Brands stepping up to the plate with textile waste

Money makes the world go round, and this is also true in sustainability issues. Brands have the resources to make a huge difference in solving one of the planet’s biggest waste problems: textiles. Although they also play a big role in creating it, as it turns out, brands are often the only ones taking initiative in solving it.

We all have those worn-out, broken clothes lying around – with two kids, I certainly do. I wanted to find out what my local chances of recycling unusable textile waste are, instead of putting them into my mixed waste for the local energy company to burn. In Finland, taking textile waste to landfills is not allowed, so burning for energy is a lesser evil.

Burning is not the answer

According to various studies on overall environmental impact, burning textiles for energy (and emissions) is not the most ecological option. With a quick study, I found that retailers are the only places to take unwanted, broken textiles in my area.

I started from the other end of the cycle. I called my local recycling center that I thought used to process textile waste and deliver it to reuse of some kind. They gave vague answers along the lines of “depends on what material it is” and finally admitted they accept no rags. I then called the local landfill who’s very active in giving advice in sorting issues. Their answer was “you can sort that in mixed waste and it will be burned for energy”. Okay great.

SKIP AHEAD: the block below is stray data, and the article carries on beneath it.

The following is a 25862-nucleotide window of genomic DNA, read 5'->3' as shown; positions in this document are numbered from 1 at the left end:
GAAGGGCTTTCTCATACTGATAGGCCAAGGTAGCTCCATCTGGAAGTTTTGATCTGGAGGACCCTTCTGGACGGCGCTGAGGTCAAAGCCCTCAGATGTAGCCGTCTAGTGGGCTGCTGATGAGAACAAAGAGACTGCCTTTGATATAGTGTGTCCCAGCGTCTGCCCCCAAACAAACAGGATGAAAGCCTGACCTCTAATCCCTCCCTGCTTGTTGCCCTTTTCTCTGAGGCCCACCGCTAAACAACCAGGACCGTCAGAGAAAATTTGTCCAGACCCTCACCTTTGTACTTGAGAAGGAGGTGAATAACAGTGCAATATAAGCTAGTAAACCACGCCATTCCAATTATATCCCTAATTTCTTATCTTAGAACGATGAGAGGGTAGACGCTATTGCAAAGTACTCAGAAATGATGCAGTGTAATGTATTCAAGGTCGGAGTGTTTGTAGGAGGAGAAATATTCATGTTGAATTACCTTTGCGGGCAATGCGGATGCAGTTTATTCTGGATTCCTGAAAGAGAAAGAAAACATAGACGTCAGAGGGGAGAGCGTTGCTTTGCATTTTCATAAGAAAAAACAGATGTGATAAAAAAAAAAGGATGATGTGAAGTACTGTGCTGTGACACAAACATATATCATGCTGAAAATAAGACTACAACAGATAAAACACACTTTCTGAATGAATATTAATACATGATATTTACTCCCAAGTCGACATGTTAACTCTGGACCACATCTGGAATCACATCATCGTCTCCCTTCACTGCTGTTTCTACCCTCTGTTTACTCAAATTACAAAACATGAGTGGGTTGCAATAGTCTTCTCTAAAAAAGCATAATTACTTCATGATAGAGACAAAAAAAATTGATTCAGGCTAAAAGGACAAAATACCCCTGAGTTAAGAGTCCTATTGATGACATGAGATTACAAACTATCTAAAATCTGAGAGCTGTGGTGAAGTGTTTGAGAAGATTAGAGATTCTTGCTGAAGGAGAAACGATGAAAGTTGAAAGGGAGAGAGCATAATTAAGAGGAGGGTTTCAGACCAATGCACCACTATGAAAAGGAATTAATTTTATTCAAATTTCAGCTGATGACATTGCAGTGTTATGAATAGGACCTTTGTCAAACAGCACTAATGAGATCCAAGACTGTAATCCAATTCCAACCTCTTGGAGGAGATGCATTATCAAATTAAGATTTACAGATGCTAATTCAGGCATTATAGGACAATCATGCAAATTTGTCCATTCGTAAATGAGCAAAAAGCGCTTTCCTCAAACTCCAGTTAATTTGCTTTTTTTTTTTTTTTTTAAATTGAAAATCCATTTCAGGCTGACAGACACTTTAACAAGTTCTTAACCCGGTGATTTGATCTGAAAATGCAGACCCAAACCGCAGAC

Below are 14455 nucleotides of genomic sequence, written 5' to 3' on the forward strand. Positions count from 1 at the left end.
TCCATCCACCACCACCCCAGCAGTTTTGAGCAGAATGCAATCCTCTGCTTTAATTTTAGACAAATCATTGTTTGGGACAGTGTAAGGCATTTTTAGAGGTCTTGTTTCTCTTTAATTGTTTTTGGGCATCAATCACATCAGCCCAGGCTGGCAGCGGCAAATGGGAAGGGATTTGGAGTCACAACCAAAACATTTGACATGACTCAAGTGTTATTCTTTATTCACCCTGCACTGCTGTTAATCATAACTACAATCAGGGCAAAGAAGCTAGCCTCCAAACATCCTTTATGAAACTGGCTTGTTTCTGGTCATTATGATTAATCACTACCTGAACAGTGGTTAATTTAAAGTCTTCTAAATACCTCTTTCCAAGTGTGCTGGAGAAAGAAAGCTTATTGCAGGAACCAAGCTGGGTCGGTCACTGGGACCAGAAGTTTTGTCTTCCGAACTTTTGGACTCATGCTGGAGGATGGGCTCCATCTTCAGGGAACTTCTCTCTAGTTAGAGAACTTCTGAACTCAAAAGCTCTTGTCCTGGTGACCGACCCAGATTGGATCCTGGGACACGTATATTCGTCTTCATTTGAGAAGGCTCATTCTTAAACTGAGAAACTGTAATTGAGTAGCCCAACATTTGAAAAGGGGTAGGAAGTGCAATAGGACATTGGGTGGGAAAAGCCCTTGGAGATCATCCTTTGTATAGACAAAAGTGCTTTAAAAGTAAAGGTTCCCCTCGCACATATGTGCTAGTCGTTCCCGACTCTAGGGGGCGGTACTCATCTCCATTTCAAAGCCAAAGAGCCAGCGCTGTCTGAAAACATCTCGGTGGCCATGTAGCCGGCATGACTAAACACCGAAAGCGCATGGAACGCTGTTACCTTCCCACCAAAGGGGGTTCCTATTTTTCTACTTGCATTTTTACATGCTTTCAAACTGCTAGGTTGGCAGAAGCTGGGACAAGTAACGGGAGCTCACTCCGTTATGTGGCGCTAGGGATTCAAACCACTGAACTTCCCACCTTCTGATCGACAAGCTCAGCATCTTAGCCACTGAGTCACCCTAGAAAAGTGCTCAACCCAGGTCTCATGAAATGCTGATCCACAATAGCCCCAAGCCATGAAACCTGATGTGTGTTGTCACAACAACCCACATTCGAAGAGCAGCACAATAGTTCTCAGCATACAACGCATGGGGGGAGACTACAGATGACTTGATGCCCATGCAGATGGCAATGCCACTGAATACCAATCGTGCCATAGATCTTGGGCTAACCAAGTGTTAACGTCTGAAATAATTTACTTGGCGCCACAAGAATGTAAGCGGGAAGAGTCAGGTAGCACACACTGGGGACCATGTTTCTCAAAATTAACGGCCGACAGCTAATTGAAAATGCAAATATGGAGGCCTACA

Brands taking action

Then it hit me; a sign I had seen at Lindex, something about reusing and recycling. With a quick round of calls and websites I found that Lindex, KappAhl and H&M are the only places in my area that accept unusable textiles and arrange an industrial reuse for them.

In return, they give you discount coupons, which is questionable, as sensible consumption of textiles is the best way to be sustainable. But at least brands are taking action, unlike my community – shocking really. Brands have the interface towards the consumer who is increasingly aware, as well as the logistic and financial resources to close the cycle.

We are the circular economy

Not many people know that old clothes have a lot of reuse potential; over half of all clothing can be taken into use again in some form. What cannot be reused is recycled, i.e. made into new textiles, although there isn’t much infrastructure for this.

However, a mere 3% of all textile waste is so unusable that it must be disposed in energy waste. In other words, this huge waste problem could be majorly mitigated. This calls for a completely transparent system of reuse and recycle, and a lot of communications and marketing from brands so that consumers realize they have this option.

However, much like with the newly founded plastics recycling system in Finland, if there isn’t a sufficient amount of material to reuse and recycle, this doesn’t work. Circular economy is not something that runs on its own. There is no circular economy without the masses who create it.

P.S. Brands who excel in reuse and recycling have my vote the next time I take my sensible consumption somewhere.

Emmi Berlin